Two years flying solo | Shaun Hogg

Digital Strategist

Two years flying solo

It’s quickly coming up on two years since I decided to leave my 9-to-5 job in an agency and head back out on my own. While it’s been hard, and I’ve worked more hours than I’d like to admit (after all, as Jason Fried said: “working long hours, isn’t a badge of honour.”), I think I’ve come through the other side. I’m back to some form of normality, I’ve got more free time to spend with family and friends and financially I’m better off than I’ve ever been.

I’d be lying if I said everything was plain sailing, though. I’ve run a company before and had my hands burnt a few times over the years. So, having had a really unique opportunity to hit the big ‘reset’ button, I made sure I wasn’t going to fall into the same traps I had before. Here are some of the things I’ve done that I believe are contributing to me not being a total stress head and feeling like I’m constantly chasing the next pay cheque!

Outsource your credit control

I used to do the whole credit control thing myself. Once a week I’d send an awkward email to anyone that owed me money, get an “I’ll pay it later” in return and then forget about it until next week. Then along came Xero, and it’s automated payment reminders. Set those up and forgot about it.

Ever used them?

I found them to be extremely effective at collecting money and prompting payment.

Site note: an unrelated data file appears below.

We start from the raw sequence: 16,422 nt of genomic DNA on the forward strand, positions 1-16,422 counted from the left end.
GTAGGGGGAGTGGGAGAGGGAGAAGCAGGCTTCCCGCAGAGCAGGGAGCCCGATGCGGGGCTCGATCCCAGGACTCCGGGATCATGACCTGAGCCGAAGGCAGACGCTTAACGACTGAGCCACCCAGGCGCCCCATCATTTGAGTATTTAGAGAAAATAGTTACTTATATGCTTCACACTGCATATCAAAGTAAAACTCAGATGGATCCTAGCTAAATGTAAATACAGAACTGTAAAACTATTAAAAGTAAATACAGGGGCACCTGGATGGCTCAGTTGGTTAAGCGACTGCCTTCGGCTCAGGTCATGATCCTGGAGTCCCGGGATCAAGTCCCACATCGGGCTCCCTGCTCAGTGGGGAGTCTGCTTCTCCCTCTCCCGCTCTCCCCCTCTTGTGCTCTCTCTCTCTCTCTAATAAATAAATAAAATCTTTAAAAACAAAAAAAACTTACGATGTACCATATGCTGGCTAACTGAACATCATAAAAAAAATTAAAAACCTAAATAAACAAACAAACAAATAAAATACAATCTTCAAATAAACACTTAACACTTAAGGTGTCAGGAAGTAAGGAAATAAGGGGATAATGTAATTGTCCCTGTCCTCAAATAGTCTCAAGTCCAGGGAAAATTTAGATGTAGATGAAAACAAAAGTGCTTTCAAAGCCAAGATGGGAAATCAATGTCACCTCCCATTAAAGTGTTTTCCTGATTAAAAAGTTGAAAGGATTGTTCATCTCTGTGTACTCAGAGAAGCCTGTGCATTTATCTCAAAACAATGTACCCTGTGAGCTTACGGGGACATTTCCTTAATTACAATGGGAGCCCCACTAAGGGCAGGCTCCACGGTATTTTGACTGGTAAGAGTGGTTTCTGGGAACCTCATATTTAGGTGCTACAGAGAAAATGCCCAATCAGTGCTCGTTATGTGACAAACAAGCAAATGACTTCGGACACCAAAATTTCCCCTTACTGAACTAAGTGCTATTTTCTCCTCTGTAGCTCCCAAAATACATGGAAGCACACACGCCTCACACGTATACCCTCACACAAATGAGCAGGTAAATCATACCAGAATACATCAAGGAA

That’s a little bit of sarcasm.

I’ve never found automation works quite like picking up the phone and speaking to someone. Except, if you’re anything like me, you don’t have time to be chasing up people on the phone and over email. Also, you’ll loathe doing this and will probably put it off until you need to give cash flow a boost!

This year, I decided to hire a virtual assistant to help me do the bookkeeping/ credit control/ kick-my-ass-for-receipts job. Yes, it felt big headed and I did think, “do you really need an assistant?”, but it’s made a massive difference to my business and my stress levels.

The biggest difference this has made is that my attention seldom drifts to admin and accounts, and the energy I used on those things can be refocussed on my clients.

Know your number

A really good friend of mine, Rachel Powell (check out Ownit.Life), asked me years ago, “how much is enough?” We were talking about what I wanted to clear through the business in the year and I didn’t really know where to start. The question really stumped me.

How often do we sit down as small business owners and say how much do I actually want to make?

Sure, we can all sit there and say we want to be millionaires, but actually, what do we need in a given year?

For me, I wanted to put £10k on my salary, pay off a bit of credit card debt, go on holiday and have some savings in the bank at the end of the year.

Listing these things gave me a number to shoot for and figuring it out allowed me to plan the work I had committed to against this number. And you know what I found?

I was going to smash my number, even if I didn’t win another client in the year!

Again, I can’t begin to tell you what a stress-busting realisation this was. Why was I killing myself when in reality I was going to do way better than I thought by delivering for the clients I already had (naturally so they continue working with me)?

That old 80/20 rule

This one was hard to do.